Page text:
The intelligence tools that protect us from terrorism are under attack, and from an unlikely quarter. Europe, which depends on America’s intelligence reach to fend off terrorists, has embarked on a path that will sabotage some of our most important intelligence capabilities. This crisis has been a long time brewing, and up to now, the US has responded with a patchwork of stopgap half-solutions.
That’s not likely to work this time. We need a new strategy. And most of all, we need to get serious about defending US interests.
It’s no surprise that the US fight against terrorism depends crucially on the so-called 702 program, which allows the government to serve orders on social media, webmail, and electronic service providers who store their global customers’ data in the United States.
The intelligence we gather in this way protects Europe as much as the United States. Within days of the Paris attacks, the US agreed to give France direct access to much raw intelligence. Even more recently, the German government credited US (and French) intelligence with helping it thwart planned suicide bombings in Munich over the New Year holiday. The British communications intelligence agency, GCHQ, has a deeply integrated intelligence sharing arrangement with NSA. None of these countries, let alone the smaller members of the European Union, can hope to match the American intelligence resources that are now marshaled in their defense.
So it might seem odd that the European Union poses a threat to these capabilities. Odd but true. The problem has deep roots in Europe’s dysfunctional governance structure and in the mix of dependence and resentment that shape its relationship to the United States. In the name of protecting privacy, the EU has long insisted that personal data may not be exported to other countries unless those countries provide “adequate” legal guarantees for privacy, and it has frequently threatened to cut off data flows to the United States because of differences in US and EU data protection law.
The threats were grounded partly in economic interest – keeping data processing jobs and companies in Europe – and partly in a European enthusiasm for expressing its moral superiority to the United States. The EU and US have always been able to negotiate a solution as these crises have been created, but the dynamic changed this fall when the European Court of Justice (ECJ) was asked to rule on the adequacy of US privacy law. Relying in part on irresponsible and inaccurate statements by the European Commission, the ECJ declared that the Commission had not justified a conclusion that United States surveillance oversight is “adequate.” It overturned the “Safe Harbor” that had allowed US companies to send customer data across the Atlantic. Just as important, it authorized individual data protection agencies in each member state to adjudicate the lawfulness of data transfers to the United States. While the decisions of those agencies can be appealed, the EU has reached agreement on penalties for data protection violations that are a percentage of companies’ global revenue – billions of dollars in the case of big tech companies like Google and Microsoft. With those penalties hanging over their head, few companies will want to gamble that they’ll be vindicated on appeal. The data protection agencies, meanwhile, are delighted to have the US and its tech companies in their sights; they’ve said that enforcement actions are likely to begin at the end of January.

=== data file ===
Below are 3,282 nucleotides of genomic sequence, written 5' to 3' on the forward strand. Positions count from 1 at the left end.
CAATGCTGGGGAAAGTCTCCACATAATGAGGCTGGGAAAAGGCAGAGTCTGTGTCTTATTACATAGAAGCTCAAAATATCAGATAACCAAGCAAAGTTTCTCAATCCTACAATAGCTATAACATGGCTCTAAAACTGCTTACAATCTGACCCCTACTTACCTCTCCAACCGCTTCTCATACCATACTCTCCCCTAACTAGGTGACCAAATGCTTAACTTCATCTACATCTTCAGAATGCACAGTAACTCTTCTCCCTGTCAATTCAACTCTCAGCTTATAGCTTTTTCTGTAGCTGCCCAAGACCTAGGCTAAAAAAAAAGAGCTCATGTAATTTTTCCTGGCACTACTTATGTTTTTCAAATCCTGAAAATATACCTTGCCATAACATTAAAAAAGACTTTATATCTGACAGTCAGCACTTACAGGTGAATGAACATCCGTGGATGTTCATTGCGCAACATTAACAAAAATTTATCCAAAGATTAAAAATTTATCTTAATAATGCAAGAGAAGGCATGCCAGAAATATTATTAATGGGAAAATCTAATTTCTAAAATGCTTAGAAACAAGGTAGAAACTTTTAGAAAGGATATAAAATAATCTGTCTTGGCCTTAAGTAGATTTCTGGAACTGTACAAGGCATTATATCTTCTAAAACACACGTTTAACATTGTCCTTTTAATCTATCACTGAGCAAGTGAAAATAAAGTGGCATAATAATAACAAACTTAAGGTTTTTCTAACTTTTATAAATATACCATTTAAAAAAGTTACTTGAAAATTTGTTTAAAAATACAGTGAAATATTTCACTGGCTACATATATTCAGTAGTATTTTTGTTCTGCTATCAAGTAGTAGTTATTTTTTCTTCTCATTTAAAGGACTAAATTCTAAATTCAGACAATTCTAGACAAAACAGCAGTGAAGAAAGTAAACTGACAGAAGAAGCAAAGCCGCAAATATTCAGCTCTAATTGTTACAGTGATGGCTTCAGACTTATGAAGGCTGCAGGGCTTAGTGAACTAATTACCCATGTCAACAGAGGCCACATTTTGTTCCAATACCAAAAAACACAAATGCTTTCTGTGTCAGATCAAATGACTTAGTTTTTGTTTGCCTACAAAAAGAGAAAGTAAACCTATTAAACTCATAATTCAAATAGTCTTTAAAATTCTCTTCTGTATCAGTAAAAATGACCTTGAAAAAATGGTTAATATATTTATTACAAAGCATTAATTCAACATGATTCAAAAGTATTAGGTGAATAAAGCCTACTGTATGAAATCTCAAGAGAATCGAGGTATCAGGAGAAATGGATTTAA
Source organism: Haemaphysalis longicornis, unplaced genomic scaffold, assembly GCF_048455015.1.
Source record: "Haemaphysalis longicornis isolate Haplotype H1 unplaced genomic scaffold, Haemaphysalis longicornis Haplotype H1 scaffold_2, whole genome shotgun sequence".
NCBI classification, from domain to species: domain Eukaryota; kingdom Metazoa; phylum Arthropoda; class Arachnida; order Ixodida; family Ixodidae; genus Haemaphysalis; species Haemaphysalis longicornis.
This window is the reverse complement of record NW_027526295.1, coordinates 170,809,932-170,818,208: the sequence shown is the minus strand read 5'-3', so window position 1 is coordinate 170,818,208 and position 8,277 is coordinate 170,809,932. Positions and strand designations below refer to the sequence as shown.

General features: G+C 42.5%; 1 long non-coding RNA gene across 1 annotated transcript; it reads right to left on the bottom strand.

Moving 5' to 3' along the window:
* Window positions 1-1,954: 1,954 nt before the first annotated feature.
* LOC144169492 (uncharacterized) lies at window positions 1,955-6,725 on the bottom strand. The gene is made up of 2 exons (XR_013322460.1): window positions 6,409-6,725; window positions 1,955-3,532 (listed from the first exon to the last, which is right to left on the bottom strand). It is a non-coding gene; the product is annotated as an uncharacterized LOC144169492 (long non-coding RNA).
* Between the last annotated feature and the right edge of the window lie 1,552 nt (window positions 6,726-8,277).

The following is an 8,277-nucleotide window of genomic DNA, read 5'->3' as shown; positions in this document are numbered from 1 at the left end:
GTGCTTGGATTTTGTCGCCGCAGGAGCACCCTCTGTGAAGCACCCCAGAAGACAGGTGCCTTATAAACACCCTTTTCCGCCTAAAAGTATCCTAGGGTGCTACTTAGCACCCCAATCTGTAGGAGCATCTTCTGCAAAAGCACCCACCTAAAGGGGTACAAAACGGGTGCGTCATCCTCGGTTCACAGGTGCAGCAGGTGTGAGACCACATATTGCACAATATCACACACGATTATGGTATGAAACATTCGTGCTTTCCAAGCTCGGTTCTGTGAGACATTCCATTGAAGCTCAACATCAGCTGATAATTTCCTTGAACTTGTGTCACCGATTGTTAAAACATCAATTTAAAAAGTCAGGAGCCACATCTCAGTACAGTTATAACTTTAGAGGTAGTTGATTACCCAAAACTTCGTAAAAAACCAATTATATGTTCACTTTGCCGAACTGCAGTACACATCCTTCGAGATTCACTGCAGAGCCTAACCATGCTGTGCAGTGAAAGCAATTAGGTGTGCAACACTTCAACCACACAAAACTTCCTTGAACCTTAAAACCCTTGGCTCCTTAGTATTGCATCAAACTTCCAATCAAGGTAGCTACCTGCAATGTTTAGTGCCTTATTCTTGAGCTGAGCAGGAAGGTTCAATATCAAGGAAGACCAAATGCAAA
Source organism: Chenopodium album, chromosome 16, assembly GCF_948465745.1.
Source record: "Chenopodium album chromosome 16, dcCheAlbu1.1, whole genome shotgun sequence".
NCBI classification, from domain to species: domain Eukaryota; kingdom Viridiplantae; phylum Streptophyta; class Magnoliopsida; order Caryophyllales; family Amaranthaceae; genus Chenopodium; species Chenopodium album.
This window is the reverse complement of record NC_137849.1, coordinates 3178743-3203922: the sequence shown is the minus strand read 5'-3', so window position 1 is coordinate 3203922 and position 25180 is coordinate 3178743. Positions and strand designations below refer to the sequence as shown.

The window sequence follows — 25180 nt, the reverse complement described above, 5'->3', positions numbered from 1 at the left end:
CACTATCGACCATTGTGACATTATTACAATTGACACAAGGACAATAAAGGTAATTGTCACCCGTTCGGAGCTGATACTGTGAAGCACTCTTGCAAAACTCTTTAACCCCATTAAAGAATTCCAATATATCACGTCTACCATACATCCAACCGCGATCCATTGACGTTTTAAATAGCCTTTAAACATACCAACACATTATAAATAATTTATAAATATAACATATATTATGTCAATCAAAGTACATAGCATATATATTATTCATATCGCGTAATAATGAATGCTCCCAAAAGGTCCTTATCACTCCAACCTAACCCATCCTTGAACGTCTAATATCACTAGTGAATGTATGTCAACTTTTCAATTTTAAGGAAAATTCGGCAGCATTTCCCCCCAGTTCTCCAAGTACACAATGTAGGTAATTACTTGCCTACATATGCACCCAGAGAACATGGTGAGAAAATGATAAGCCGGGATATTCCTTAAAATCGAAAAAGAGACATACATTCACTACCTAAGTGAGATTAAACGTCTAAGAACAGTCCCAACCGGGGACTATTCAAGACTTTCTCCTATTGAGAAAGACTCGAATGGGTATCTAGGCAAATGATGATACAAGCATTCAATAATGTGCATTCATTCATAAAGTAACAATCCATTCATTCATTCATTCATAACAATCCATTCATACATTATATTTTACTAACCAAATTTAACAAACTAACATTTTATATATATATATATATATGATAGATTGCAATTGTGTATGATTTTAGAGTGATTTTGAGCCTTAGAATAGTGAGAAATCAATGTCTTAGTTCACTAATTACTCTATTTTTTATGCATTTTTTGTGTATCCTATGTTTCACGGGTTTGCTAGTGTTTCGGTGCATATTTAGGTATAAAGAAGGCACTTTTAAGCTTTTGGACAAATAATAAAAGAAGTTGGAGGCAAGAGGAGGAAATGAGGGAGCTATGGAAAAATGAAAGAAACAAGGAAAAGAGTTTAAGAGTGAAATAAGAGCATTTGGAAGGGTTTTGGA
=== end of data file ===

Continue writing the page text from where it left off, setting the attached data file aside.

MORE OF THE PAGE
The European Commission has been trying to reach a new agreement with the United States to reinstate the Safe Harbor; the US has provided assurances that our intelligence oversight meets European standards. (Indeed, it far exceeds anything that French or German or British intelligence agencies put up with.) But the Commission’s authority to bind the data protection authorities is in doubt, and it is increasingly under the thumb of a reflexively anti-American European Parliament, which will be inclined to reject or cavil at whatever it negotiates. As a result, the Commission has dug in its heels, demanding wide access to (and implicit authority over) US intelligence programs. There’s a high probability that no deal, or at least no good deal, can be reached with the Commission.
Weirdly, the European institutions that have created this mess have no serious responsibility for stopping terrorism or for collecting and using intelligence. The European security agencies that have that responsibility are powerful in individual countries but have little sway in Brussels. This means that the machinery set in motion by the European Court of Justice will grind forward, with everyone doing what they’ve done before: The Commission will seek maximum concessions from US intelligence agencies. The European Parliament will deem the concessions insufficient. The data protection agencies will do all they can to punish American tech companies. Without a deal, tech companies may have to move their data centers out of the United States – making counterterrorism intelligence unavailable to our government. And they will be under heavy pressure to break with the US government on intelligence issues – to encrypt even more data to foil US intercepts, and to fight US intelligence orders in court and in Congress. US intelligence will suffer, perhaps greatly, and European and Americans will be at greater risk of terrorist attacks.